Health crises, Federal mandates, technological innovation, and exogenous shocks can all disrupt formal and informal governance structures. In the third and final NOIR water infrastructure research panel on Emerging Complexities in Regional Water Governance, contributors explored empirical examples and theoretical advances that can help us to conceptualize how city-regions across the Global North and Global South are affected by these complexities, and to seek out best practices whereby specific regions are confronting them. Michael Finewood (Pace University) introduced collaborative research the explores municipal programs that incentivize green infrastructure installations as a tool to achieve community empowerment, but with the primary goal of contributing to broader stormwater management goals. While proponents often position community empowerment as a means for creating and sustaining effective water governance, this research calls into question what this empowerment means in practice, and considers how this process constitutes another iteration of the ongoing neoliberalization of municipal environmental governance. Richard Milligan (Georgia State University) examined regional conflicts over water use connected to surface water flows in the drainage basin of the Apalachicola-Chattahoochee-Flint (ACF) River system. The ACF is the site of one of the longest running water disputes in the United States. This research teases out a complex web of actors, decision-makers, and communities – some included in governance processes, others excluded – who variously constitute, contribute to, clamor for, and depend upon water governance in the ACF, and for whom regional governance instead of regional conflict would be much more effective. Mark Usher (University of Manchester) engaged with themes of geopolitical and transboundary conflicts and recast them through a historical analysis of Singapore’s contested emergence as a hydrosocial territory. These remarks brought together concerns surrounding geopolitics and biopolitics to examine how territory provides a linchpin between government of land and people, integrating infrastructure, legislation and government. Filippo Menga (University of Reading) rounded off the panel by offering a provocative critique of philanthropy to address global water inequities. Speaking at the intersection of political theology, political ecology and celebrity studies, he critically assessed the interrelationship between capitalism and religion in supporting the rise of technocratic, depoliticized ‘fixes’.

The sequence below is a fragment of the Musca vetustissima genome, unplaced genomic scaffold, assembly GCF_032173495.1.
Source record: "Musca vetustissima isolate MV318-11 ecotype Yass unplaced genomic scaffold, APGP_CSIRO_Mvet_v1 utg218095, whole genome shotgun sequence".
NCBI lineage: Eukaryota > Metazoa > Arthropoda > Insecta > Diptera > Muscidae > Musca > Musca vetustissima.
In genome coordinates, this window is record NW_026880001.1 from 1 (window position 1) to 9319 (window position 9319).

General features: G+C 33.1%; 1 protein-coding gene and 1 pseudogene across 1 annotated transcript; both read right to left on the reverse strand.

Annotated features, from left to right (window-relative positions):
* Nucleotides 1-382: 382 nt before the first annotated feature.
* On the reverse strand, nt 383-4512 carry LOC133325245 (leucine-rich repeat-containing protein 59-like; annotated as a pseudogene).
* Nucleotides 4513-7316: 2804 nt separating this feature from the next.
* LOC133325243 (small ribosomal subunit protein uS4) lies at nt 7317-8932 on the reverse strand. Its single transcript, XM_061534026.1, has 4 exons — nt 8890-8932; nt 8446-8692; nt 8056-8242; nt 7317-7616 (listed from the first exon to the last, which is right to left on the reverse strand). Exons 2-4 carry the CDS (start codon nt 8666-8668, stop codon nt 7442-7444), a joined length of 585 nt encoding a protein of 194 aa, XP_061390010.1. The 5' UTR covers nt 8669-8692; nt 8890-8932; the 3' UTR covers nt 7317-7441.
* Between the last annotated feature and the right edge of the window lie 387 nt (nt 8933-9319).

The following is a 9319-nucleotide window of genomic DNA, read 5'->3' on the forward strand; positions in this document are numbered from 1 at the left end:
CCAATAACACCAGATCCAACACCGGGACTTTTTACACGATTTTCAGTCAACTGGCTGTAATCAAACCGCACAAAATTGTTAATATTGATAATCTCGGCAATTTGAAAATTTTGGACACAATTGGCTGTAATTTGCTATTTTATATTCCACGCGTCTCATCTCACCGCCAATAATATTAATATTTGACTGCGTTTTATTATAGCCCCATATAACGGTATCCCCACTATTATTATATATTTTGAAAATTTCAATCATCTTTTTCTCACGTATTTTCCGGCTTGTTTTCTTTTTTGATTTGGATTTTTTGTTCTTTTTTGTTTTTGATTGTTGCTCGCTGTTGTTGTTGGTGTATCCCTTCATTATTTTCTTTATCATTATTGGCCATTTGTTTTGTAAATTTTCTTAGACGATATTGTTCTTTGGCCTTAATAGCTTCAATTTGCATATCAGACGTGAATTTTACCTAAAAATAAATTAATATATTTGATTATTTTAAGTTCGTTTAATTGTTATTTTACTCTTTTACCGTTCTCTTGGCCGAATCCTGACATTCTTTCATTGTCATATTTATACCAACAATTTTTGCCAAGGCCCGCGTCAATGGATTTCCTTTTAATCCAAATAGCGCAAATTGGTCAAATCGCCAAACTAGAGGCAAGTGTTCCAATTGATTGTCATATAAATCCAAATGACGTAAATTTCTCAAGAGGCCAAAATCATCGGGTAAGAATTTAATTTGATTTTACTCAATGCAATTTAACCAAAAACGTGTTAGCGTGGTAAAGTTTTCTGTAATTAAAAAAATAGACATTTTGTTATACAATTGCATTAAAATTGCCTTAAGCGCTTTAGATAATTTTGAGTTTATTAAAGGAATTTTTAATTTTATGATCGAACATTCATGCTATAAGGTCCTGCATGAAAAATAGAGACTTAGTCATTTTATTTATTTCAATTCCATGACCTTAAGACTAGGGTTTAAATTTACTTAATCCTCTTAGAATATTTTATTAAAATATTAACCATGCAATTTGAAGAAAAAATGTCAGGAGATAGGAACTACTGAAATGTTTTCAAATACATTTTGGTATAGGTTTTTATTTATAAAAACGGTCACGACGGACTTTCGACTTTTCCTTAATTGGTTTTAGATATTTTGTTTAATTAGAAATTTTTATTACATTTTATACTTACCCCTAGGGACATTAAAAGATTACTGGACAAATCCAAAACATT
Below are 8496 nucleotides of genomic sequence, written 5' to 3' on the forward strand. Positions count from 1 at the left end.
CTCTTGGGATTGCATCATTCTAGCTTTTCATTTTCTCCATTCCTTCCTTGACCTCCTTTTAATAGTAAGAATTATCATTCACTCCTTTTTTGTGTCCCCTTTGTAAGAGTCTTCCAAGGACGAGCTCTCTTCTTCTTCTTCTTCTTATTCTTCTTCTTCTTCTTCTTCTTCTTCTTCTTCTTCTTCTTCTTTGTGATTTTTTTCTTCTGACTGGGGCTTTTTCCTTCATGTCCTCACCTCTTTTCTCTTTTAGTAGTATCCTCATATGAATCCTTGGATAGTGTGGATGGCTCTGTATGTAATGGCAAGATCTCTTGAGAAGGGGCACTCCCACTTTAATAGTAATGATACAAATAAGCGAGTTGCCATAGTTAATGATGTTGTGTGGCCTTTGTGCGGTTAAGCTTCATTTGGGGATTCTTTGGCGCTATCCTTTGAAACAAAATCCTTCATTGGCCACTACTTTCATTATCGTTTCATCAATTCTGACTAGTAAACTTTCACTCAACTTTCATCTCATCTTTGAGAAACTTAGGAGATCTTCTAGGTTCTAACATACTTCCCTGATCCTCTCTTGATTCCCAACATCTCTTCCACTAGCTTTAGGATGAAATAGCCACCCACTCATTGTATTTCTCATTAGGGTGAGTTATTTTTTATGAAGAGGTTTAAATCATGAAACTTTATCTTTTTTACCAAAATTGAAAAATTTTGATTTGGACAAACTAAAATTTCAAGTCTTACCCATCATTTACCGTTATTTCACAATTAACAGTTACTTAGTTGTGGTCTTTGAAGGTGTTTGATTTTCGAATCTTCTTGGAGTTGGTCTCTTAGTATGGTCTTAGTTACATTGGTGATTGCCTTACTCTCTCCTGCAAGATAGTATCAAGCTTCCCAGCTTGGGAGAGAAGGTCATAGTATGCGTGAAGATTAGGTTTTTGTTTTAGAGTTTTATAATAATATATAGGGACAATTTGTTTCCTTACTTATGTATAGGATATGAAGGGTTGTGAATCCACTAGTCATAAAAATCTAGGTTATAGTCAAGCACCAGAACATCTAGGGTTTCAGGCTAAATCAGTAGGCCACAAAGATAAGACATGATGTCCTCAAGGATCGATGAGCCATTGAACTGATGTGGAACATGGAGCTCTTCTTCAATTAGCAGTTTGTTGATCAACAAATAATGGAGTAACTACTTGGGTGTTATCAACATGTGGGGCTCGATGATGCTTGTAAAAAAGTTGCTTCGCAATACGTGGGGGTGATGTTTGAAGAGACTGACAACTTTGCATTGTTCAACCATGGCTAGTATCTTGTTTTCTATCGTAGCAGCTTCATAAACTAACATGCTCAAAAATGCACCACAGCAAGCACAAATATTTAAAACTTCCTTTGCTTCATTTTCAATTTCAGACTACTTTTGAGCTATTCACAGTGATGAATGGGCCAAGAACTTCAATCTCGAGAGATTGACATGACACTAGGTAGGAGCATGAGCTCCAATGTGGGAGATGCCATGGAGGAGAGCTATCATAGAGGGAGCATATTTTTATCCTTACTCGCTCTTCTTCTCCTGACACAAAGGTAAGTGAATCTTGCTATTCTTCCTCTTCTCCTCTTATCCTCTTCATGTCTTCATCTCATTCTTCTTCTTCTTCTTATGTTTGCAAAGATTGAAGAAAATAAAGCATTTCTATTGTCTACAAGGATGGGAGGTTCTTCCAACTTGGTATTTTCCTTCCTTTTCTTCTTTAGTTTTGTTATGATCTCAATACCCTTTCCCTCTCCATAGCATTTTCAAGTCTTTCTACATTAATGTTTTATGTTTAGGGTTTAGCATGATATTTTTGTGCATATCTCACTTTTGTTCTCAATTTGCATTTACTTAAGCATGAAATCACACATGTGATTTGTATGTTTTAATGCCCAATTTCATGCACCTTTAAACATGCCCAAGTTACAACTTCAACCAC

The RSA NOIR workshop on Water Infrastructure and Regional Governance served to advance debate and discussion at the intersection of critical water studies, the ‘global infrastructure turn’ in the social and policy sciences, and debates on the region, regionalization, and regionalism. The conversations held over the week of sessions therefore provided an opportunity to mobilize and interrogate NOIR’s research agenda for ‘regionalizing the infrastructure turn’ in concrete terms. The workshop discussions pointed to a range of important themes for future research on water infrastructure and regional studies. These include: